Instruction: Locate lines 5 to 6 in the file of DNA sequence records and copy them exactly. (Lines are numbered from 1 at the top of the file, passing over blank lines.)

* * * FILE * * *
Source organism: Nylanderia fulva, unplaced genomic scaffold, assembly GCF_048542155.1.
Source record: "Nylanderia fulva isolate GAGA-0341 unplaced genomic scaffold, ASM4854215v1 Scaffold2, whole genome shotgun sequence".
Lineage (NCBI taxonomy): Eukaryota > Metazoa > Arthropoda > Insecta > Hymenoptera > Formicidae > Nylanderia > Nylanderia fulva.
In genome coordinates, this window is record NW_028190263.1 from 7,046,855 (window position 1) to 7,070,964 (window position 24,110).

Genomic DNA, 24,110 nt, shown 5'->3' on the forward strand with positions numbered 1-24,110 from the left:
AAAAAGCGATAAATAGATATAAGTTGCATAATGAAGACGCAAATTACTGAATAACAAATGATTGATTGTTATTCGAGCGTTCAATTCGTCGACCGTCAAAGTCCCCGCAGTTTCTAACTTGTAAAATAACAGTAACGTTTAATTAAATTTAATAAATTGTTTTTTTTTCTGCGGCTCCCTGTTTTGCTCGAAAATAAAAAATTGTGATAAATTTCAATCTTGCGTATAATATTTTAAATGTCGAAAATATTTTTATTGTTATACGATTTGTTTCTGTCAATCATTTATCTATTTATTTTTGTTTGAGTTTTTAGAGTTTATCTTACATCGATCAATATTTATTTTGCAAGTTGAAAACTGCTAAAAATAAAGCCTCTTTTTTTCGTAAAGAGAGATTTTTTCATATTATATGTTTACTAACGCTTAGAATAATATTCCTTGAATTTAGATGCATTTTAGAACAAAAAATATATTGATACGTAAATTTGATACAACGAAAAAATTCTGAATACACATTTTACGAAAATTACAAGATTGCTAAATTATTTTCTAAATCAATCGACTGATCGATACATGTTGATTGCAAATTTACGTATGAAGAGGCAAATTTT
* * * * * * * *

Genomic DNA, 24,110 nt, shown 5'->3' on the forward strand with positions numbered 1-24,110 from the left:
AAAAAGCGATAAATAGATATAAGTTGCATAATGAAGACGCAAATTACTGAATAACAAATGATTGATTGTTATTCGAGCGTTCAATTCGTCGACCGTCAAAGTCCCCGCAGTTTCTAACTTGTAAAATAACAGTAACGTTTAATTAAATTTAATAAATTGTTTTTTTTTCTGCGGCTCCCTGTTTTGCTCGAAAATAAAAAATTGTGATAAATTTCAATCTTGCGTATAATATTTTAAATGTCGAAAATATTTTTATTGTTATACGATTTGTTTCTGTCAATCATTTATCTATTTATTTTTGTTTGAGTTTTTAGAGTTTATCTTACATCGATCAATATTTATTTTGCAAGTTGAAAACTGCTAAAAATAAAGCCTCTTTTTTTCGTAAAGAGAGATTTTTTCATATTATATGTTTACTAACGCTTAGAATAATATTCCTTGAATTTAGATGCATTTTAGAACAAAAAATATATTGATACGTAAATTTGATACAACGAAAAAATTCTGAATACACATTTTACGAAAATTACAAGATTGCTAAATTATTTTCTAAATCAATCGACTGATCGATACATGTTGATTGCAAATTTACGTATGAAGAGGCAAATTTT